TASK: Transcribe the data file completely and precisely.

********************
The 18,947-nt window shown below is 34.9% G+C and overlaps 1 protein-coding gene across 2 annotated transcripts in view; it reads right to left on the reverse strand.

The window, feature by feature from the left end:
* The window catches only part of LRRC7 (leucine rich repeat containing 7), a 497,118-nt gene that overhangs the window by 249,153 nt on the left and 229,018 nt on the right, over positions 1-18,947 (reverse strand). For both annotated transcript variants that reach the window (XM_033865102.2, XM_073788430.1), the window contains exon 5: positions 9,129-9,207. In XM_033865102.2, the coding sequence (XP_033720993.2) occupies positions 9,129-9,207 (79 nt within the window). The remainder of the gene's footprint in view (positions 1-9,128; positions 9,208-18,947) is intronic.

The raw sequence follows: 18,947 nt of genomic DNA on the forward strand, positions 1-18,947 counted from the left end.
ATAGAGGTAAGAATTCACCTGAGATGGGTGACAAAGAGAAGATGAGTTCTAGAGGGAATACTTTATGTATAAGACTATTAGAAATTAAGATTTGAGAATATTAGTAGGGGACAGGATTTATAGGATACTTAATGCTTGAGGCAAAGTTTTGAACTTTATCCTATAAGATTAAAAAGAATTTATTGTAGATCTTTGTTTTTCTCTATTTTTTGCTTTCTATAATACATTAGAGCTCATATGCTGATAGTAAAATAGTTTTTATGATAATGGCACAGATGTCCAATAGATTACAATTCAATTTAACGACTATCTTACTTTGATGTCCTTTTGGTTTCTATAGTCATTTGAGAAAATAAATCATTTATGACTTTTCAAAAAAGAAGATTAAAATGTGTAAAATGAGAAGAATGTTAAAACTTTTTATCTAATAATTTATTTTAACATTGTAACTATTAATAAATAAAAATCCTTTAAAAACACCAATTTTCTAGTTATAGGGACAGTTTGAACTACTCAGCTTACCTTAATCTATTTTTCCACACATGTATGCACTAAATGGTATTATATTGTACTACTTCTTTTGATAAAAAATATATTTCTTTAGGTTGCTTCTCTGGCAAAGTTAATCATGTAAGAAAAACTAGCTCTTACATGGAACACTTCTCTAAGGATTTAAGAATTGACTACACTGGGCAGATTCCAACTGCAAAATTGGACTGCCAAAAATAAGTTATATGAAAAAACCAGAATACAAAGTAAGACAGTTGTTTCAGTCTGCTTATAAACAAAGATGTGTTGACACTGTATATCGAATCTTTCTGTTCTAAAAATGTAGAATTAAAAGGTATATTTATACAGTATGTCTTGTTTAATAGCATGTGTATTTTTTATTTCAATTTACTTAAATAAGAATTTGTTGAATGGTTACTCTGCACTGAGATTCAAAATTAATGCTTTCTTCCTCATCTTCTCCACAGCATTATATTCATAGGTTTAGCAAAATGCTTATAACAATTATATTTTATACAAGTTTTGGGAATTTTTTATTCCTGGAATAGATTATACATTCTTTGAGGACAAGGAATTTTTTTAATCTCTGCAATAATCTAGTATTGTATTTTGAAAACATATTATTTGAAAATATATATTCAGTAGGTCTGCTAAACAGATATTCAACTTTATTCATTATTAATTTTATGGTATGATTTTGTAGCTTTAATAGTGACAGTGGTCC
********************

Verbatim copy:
The 18,947-nt window shown below is 34.9% G+C and overlaps 1 protein-coding gene across 2 annotated transcripts in view; it reads right to left on the reverse strand.

The window, feature by feature from the left end:
* The window catches only part of LRRC7 (leucine rich repeat containing 7), a 497,118-nt gene that overhangs the window by 249,153 nt on the left and 229,018 nt on the right, over positions 1-18,947 (reverse strand). For both annotated transcript variants that reach the window (XM_033865102.2, XM_073788430.1), the window contains exon 5: positions 9,129-9,207. In XM_033865102.2, the coding sequence (XP_033720993.2) occupies positions 9,129-9,207 (79 nt within the window). The remainder of the gene's footprint in view (positions 1-9,128; positions 9,208-18,947) is intronic.

The raw sequence follows: 18,947 nt of genomic DNA on the forward strand, positions 1-18,947 counted from the left end.
ATAGAGGTAAGAATTCACCTGAGATGGGTGACAAAGAGAAGATGAGTTCTAGAGGGAATACTTTATGTATAAGACTATTAGAAATTAAGATTTGAGAATATTAGTAGGGGACAGGATTTATAGGATACTTAATGCTTGAGGCAAAGTTTTGAACTTTATCCTATAAGATTAAAAAGAATTTATTGTAGATCTTTGTTTTTCTCTATTTTTTGCTTTCTATAATACATTAGAGCTCATATGCTGATAGTAAAATAGTTTTTATGATAATGGCACAGATGTCCAATAGATTACAATTCAATTTAACGACTATCTTACTTTGATGTCCTTTTGGTTTCTATAGTCATTTGAGAAAATAAATCATTTATGACTTTTCAAAAAAGAAGATTAAAATGTGTAAAATGAGAAGAATGTTAAAACTTTTTATCTAATAATTTATTTTAACATTGTAACTATTAATAAATAAAAATCCTTTAAAAACACCAATTTTCTAGTTATAGGGACAGTTTGAACTACTCAGCTTACCTTAATCTATTTTTCCACACATGTATGCACTAAATGGTATTATATTGTACTACTTCTTTTGATAAAAAATATATTTCTTTAGGTTGCTTCTCTGGCAAAGTTAATCATGTAAGAAAAACTAGCTCTTACATGGAACACTTCTCTAAGGATTTAAGAATTGACTACACTGGGCAGATTCCAACTGCAAAATTGGACTGCCAAAAATAAGTTATATGAAAAAACCAGAATACAAAGTAAGACAGTTGTTTCAGTCTGCTTATAAACAAAGATGTGTTGACACTGTATATCGAATCTTTCTGTTCTAAAAATGTAGAATTAAAAGGTATATTTATACAGTATGTCTTGTTTAATAGCATGTGTATTTTTTATTTCAATTTACTTAAATAAGAATTTGTTGAATGGTTACTCTGCACTGAGATTCAAAATTAATGCTTTCTTCCTCATCTTCTCCACAGCATTATATTCATAGGTTTAGCAAAATGCTTATAACAATTATATTTTATACAAGTTTTGGGAATTTTTTATTCCTGGAATAGATTATACATTCTTTGAGGACAAGGAATTTTTTTAATCTCTGCAATAATCTAGTATTGTATTTTGAAAACATATTATTTGAAAATATATATTCAGTAGGTCTGCTAAACAGATATTCAACTTTATTCATTATTAATTTTATGGTATGATTTTGTAGCTTTAATAGTGACAGTGGTCC